Through design we want to build a stronger more vibrant community. We want to design solutions that make positive changes for everyone in our community.

Why we do it

Because we want a better future for our clients, community, and world.

About is a go-to resource for home improvement, dedicated to aiding homeowners in making informed decisions about remodeling. stands out for providing unbiased, thorough, and regularly updated cost guides, price comparisons, and cheat sheets for a wide range of remodeling, installation, and repair projects. With the necessary knowledge at hand, connects homeowners with the best-matched contractors in their area to begin their home improvement projects.

For the complete list of the 100 Top Architects of 2024, visit:

Project Update: Harrisonburg Rockingham Child Day Care Center

Project Update: Harrisonburg Rockingham Child Day Care Center

The Harrisonburg Rockingham Child Day Care Center is heading into the final weeks of construction for phase 1. Walls have been removed and others added. Doors are relocated to the right locations and electrical outlets have been added. The restrooms have been shaped and the rough-ins are ready for fixtures. Best of all, the drywall is almost done so the paint to roll.

Harrisonburg Construction is hard at work executing the plan that we worked out with the building owners to maximize the functionality of this existing building for their day care. Phase 1 construction will provide the rooms and spaces needed to open this fall for infants up to pre-school students. Phase 2 is planned and ready to start (they could use your financial support to get everything done they need). We have learned a lot about grants, day care standards, and faith on this project from some amazing clients with a wonderful mission – to provide affordable day care in Harrisonburg.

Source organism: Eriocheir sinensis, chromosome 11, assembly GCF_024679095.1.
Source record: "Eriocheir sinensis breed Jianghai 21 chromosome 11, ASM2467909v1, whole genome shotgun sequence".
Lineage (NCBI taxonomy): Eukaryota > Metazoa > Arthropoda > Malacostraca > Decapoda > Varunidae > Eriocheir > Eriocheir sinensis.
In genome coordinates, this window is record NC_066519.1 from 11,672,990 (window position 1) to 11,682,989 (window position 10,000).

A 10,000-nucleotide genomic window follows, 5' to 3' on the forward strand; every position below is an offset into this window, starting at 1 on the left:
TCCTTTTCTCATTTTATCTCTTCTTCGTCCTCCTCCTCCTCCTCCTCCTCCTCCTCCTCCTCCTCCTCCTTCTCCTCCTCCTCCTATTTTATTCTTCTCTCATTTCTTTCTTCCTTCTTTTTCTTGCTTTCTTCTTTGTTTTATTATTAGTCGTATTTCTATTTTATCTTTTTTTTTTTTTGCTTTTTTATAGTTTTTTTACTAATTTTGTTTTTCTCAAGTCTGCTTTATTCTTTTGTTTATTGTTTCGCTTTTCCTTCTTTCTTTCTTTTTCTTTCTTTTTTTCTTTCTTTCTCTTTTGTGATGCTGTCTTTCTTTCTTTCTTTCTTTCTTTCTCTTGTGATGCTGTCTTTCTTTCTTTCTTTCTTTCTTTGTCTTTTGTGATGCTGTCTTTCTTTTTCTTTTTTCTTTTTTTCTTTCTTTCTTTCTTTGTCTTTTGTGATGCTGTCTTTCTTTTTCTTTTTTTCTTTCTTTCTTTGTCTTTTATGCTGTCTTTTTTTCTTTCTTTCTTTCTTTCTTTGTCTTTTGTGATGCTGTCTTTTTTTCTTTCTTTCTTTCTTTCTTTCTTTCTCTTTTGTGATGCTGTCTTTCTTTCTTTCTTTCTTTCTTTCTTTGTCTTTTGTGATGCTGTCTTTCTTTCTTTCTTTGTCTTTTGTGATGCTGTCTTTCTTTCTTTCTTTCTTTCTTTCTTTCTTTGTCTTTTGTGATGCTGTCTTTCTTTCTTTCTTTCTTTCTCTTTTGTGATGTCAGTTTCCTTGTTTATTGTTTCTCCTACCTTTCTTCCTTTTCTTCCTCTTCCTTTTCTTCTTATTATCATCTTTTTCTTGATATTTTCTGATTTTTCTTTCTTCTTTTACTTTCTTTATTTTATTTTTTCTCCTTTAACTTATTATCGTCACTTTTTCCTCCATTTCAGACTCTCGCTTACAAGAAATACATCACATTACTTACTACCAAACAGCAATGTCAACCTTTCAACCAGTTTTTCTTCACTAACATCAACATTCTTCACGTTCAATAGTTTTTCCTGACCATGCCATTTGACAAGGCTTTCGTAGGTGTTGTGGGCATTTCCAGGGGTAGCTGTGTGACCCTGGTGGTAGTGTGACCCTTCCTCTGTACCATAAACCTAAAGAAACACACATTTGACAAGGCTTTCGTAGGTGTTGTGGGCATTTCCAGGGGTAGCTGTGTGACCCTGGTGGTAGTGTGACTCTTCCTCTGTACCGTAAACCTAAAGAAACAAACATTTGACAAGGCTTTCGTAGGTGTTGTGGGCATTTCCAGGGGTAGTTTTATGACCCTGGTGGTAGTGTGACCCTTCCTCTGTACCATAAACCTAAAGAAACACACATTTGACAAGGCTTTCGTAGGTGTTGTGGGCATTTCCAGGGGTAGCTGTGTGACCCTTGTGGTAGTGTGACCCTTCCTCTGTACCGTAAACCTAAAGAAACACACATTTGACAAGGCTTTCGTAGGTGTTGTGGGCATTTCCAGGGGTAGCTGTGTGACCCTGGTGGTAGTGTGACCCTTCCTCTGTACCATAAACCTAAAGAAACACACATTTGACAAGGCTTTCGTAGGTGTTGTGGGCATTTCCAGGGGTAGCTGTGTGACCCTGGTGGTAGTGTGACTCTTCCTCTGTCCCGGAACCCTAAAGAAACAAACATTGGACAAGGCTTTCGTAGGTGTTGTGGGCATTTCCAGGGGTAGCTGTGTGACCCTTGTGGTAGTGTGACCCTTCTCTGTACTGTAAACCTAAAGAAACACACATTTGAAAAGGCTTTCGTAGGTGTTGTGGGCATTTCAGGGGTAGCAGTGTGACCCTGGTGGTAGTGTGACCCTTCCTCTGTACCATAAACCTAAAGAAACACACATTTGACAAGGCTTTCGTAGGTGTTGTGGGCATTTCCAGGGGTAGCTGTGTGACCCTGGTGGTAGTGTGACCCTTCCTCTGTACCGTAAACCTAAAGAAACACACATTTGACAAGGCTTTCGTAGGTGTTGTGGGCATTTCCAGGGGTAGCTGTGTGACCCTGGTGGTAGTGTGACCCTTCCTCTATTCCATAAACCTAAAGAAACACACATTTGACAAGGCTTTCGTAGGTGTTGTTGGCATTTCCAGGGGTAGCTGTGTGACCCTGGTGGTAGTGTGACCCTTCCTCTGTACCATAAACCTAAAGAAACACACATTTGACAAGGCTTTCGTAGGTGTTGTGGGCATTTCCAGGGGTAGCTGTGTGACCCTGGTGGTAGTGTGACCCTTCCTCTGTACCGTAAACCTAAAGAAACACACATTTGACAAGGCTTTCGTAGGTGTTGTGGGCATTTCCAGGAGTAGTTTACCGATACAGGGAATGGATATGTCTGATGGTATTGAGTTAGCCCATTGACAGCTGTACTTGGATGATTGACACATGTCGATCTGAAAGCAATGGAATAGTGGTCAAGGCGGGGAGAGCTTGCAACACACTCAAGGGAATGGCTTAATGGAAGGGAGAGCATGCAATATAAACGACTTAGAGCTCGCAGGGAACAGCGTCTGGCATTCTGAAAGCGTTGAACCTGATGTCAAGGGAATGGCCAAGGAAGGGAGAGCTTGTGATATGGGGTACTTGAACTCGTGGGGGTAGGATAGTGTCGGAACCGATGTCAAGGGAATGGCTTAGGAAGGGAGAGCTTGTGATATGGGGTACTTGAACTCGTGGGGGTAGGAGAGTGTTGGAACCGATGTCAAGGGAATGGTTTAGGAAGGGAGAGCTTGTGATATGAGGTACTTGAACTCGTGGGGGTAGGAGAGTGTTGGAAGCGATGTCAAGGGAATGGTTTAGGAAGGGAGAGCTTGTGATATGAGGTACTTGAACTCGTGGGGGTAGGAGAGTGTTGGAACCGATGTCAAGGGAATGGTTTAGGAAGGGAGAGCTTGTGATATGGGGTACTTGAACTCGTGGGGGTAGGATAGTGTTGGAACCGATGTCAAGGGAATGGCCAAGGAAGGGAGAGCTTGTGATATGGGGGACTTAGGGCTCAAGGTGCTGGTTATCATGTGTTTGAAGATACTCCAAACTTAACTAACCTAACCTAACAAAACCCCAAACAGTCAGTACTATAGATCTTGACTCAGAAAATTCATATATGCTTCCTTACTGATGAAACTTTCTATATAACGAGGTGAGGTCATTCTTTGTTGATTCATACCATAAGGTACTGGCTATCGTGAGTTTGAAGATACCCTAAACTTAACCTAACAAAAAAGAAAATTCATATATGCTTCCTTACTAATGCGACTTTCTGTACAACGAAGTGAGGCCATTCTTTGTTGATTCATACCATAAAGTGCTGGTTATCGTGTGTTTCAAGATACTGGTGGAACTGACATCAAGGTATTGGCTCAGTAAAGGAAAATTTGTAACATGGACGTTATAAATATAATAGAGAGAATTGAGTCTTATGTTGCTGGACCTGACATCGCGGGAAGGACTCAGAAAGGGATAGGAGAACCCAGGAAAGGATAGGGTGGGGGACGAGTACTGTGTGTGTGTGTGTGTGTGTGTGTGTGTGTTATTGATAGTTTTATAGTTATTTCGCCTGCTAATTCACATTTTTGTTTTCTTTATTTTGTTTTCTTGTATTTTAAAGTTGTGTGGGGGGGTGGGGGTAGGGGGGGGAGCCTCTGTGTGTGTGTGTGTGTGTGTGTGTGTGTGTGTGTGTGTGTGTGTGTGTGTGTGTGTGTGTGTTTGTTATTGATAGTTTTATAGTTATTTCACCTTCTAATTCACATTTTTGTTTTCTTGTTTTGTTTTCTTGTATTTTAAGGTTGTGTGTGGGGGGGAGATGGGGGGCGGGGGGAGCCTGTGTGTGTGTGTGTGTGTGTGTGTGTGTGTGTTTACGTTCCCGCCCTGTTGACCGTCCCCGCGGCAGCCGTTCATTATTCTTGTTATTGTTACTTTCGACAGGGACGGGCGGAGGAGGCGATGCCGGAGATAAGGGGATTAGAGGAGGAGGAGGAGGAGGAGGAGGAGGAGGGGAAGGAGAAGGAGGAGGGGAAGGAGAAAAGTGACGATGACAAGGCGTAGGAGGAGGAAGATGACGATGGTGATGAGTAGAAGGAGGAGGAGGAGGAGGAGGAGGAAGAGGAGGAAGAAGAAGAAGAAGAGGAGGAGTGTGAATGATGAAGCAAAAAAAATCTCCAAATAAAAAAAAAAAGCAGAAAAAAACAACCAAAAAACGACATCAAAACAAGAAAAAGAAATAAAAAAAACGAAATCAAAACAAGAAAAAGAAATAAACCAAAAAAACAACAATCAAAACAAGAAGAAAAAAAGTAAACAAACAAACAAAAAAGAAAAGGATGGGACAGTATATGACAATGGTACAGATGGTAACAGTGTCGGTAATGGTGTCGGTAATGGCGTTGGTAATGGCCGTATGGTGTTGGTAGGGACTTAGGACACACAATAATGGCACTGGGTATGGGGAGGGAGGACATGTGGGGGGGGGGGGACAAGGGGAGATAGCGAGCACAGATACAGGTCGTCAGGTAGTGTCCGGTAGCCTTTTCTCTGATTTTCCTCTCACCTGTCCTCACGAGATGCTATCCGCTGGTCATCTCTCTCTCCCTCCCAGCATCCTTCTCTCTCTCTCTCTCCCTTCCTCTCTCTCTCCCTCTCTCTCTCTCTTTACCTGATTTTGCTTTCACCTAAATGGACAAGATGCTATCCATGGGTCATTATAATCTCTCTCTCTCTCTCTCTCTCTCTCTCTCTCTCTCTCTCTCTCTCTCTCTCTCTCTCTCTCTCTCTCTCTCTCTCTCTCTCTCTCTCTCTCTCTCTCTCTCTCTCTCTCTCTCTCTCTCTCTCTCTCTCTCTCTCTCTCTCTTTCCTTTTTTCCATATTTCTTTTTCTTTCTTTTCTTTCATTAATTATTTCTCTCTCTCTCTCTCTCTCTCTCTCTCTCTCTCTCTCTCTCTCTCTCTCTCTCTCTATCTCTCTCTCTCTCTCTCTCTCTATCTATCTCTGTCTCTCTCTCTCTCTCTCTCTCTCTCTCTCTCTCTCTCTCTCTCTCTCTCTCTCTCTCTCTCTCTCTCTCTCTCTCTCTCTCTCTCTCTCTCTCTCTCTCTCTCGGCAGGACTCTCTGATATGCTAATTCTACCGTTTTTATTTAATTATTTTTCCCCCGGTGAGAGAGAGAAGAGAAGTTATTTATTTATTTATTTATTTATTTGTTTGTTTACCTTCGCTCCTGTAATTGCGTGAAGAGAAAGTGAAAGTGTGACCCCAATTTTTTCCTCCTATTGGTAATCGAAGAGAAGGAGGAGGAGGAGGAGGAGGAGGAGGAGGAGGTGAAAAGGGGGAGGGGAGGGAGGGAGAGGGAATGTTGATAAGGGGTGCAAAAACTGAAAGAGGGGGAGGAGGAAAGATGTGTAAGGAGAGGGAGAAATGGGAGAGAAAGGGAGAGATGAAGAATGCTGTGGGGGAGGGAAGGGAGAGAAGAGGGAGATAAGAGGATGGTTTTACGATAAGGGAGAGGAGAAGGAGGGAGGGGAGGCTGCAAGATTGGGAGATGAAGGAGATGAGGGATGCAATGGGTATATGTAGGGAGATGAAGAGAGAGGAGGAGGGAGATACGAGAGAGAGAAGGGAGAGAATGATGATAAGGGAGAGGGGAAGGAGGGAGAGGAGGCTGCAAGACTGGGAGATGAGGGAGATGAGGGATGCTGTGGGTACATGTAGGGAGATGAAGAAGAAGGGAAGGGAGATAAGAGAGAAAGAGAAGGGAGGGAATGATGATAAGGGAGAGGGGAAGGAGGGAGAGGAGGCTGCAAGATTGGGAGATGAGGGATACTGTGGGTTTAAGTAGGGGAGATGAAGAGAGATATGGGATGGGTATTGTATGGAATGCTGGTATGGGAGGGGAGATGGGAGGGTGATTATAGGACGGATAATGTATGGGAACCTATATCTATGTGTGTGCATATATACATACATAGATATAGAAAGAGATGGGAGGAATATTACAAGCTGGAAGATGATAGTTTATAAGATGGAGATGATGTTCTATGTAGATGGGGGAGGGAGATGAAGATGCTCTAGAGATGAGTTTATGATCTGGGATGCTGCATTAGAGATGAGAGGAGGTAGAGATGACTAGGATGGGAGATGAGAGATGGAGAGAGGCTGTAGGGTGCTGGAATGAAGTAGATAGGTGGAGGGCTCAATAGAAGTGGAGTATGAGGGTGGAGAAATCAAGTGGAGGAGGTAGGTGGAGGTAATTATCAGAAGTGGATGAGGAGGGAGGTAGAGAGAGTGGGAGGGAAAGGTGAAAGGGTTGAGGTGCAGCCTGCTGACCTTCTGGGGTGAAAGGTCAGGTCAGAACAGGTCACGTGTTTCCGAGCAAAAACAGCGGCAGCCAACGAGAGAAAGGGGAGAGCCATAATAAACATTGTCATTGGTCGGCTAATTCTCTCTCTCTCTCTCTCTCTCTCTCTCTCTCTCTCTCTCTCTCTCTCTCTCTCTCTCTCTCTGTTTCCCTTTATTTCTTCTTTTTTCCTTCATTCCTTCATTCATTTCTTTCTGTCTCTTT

Many of the exterior changes, including the playground, will come in phase 2 construction. Phase 1 construction is focused to allow the facility to open the functional space by this fall. We will also update the exterior of the facility and replace the windows.

Harrisonburg Rockingham Child Day Care Center

The classrooms on the north and west side of the building have tall windows and lots of natural light.

Harrisonburg Rockingham Child Day Care Center

We are adding a window into this east classroom to bring more natural light into the space.

Harrisonburg Rockingham Child Day Care Center

The protective cover is starting to be removed from the stainless steel in the kitchen – do they look like portals into another dimension to you?

Stay tuned for more updates as this project starts to get paint, doors installed, and a ceiling in place!

If you are thinking about opening a day care, give us a call so we can help evaluate your building options.